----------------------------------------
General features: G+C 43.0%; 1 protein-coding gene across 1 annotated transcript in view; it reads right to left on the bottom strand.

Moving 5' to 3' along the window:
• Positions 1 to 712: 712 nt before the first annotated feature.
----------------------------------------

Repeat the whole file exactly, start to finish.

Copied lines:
General features: G+C 43.0%; 1 protein-coding gene across 1 annotated transcript in view; it reads right to left on the bottom strand.

Moving 5' to 3' along the window:
• Positions 1 to 712: 712 nt before the first annotated feature.